How much wood

A. Melon juicy at
Sat Dec 30 03:52:00 EST 2000

HFrom The Wall Street Journal, pg. A1, Vol. CXLI, No.61 September 27, 1999

Synopsis of Article

The battle over industrial logging has moved from the Northwest to the Southeast
as a result of the federal government drastically slowing timber harvesting due
to its enforcement of strong ecological policies in the early 90's. In the
Northwest, the federal government could control cutting because it owned much of
the land. This is not the case in the South.
As a consequence, big forest-products companies have scrambled to tap the
nation's last big timber supply relatively unfettered by government control. In
the South, 85% of timber land is in private hands and mostly unregulated.
Loggers are not required to check for endangered species or even notify most
Southern states before cutting. The end result is clear cutting of large tracts
of land and reforesting the felled slow-growing hardwoods in fast growing pine.
Pine is more profitable to timber owners.
The impetus for the ecological change taking place in the South is chip mills.
These relatively low- cost plants process more than 3,000 acres of hardwood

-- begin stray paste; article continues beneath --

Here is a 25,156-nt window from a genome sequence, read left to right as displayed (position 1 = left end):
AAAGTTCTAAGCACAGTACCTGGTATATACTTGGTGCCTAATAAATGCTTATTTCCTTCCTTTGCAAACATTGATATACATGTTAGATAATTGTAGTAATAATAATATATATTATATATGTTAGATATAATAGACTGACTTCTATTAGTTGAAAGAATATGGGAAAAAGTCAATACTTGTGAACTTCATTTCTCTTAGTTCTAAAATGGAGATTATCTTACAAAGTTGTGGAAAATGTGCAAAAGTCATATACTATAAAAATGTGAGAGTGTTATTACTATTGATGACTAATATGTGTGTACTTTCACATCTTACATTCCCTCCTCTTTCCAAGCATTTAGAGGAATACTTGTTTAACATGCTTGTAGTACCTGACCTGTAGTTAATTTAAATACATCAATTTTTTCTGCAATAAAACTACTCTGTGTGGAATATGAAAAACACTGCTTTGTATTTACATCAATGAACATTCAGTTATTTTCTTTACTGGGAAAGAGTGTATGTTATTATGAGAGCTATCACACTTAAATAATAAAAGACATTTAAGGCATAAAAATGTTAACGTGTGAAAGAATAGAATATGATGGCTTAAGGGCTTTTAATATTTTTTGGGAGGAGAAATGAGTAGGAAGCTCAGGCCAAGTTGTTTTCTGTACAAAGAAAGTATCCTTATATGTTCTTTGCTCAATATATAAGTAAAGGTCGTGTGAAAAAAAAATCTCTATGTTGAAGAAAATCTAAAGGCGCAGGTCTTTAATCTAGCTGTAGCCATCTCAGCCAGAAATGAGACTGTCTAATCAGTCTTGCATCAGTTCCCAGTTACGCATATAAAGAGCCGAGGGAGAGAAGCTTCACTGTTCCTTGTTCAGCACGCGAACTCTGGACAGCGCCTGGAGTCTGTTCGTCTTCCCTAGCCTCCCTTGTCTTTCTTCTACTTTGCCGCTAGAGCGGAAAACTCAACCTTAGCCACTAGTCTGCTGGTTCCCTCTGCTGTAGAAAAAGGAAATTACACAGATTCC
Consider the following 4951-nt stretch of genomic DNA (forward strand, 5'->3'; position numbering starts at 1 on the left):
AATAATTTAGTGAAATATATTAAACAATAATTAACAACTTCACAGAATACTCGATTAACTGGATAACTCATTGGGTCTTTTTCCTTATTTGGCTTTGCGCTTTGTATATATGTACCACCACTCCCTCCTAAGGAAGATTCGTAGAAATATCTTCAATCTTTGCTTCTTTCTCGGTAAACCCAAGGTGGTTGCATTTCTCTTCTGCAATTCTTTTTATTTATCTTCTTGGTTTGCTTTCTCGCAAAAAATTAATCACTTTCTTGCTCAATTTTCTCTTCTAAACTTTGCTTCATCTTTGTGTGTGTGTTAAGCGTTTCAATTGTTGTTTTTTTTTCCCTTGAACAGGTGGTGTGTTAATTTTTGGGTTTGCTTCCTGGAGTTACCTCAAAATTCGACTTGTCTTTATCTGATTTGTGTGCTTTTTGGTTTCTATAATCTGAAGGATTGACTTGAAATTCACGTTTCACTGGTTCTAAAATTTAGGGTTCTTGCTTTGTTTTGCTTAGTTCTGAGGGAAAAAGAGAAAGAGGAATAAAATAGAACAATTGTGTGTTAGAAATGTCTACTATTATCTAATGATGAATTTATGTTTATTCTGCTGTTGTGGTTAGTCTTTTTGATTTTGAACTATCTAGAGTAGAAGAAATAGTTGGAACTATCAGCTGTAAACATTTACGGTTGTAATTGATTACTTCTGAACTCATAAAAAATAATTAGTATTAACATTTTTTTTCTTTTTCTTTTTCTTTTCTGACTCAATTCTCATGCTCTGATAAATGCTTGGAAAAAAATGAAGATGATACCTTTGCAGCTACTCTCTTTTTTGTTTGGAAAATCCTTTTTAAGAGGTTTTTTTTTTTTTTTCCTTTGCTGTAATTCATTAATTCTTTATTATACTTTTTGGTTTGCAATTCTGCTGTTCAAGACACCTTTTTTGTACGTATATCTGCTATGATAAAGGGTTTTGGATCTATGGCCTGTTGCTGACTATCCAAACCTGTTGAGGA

trees and use more than 250,000 tons of water a year to process the chips. Since
the fall-off in timber from the Northwest, the number of mills operating in
13-states of the region has tripled to 156. The rising demand for wood chips
from Latin America and Asia has only encouraged more mills and cutting.
The assault on the land has created controversy and bad feelings in local
communities. On the one hand critics of the logging practices, made-up of
tourism executives and local officials, say mills promote clear-cutting,
trashing local landscapes and harming wildlife. On the other hand, many small
landowners appreciate a new market for their small, low-quality trees. All sides
agree, however, that since the mid-1990's, logging rates exceed 3.4 billion
cubic feet of hardwood removed annually while about 4.78 billion feet grew. The
rate of logging has increased since the last assessment.
The only thing certain is that the timberlands of the Southeast are changing in
a vast ecological experiment. The key to this change, as opposed to the
Northwest, is that government is exerting little or no control over how the land
is managed. Only time will reveal the end result.

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